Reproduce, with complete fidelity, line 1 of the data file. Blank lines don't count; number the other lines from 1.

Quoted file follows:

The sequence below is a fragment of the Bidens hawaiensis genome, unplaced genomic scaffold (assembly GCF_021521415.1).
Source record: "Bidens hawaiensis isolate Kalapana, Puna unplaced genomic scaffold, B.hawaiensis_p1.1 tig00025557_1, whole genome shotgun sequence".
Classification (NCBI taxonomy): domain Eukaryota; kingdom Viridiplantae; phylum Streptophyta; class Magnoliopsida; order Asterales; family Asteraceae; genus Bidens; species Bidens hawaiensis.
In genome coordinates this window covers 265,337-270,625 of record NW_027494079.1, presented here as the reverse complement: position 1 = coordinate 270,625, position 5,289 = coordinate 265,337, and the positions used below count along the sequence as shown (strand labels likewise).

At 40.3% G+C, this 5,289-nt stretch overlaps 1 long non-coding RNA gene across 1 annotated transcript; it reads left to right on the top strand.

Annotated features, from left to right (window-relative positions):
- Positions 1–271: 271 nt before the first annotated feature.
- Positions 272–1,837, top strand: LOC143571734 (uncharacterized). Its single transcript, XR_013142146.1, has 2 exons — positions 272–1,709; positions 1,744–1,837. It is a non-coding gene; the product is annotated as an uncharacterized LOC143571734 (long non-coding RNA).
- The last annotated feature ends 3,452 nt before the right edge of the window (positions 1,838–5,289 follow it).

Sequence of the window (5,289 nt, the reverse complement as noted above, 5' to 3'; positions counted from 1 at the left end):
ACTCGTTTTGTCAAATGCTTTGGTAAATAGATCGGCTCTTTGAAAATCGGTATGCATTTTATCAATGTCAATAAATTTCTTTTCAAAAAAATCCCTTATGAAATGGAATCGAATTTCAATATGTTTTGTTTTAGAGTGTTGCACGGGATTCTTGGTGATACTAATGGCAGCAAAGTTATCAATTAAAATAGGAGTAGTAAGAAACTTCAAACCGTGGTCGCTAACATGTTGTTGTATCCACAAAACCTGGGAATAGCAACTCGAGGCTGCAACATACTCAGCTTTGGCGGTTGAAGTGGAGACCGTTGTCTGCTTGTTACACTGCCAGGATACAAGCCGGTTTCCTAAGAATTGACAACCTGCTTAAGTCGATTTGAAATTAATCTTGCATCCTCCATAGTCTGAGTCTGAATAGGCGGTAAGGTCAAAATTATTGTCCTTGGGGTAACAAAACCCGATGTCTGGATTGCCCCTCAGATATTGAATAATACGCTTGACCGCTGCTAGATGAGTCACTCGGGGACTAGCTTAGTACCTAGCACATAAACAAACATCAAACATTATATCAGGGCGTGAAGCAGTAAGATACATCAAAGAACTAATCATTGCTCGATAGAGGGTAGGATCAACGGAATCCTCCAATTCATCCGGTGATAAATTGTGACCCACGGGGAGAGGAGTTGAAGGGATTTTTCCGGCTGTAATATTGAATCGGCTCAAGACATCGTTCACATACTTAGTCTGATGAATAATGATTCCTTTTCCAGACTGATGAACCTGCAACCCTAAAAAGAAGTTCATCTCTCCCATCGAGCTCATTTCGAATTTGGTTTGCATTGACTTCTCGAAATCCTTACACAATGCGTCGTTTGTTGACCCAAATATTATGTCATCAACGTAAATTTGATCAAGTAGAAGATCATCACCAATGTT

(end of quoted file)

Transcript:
The sequence below is a fragment of the Bidens hawaiensis genome, unplaced genomic scaffold (assembly GCF_021521415.1).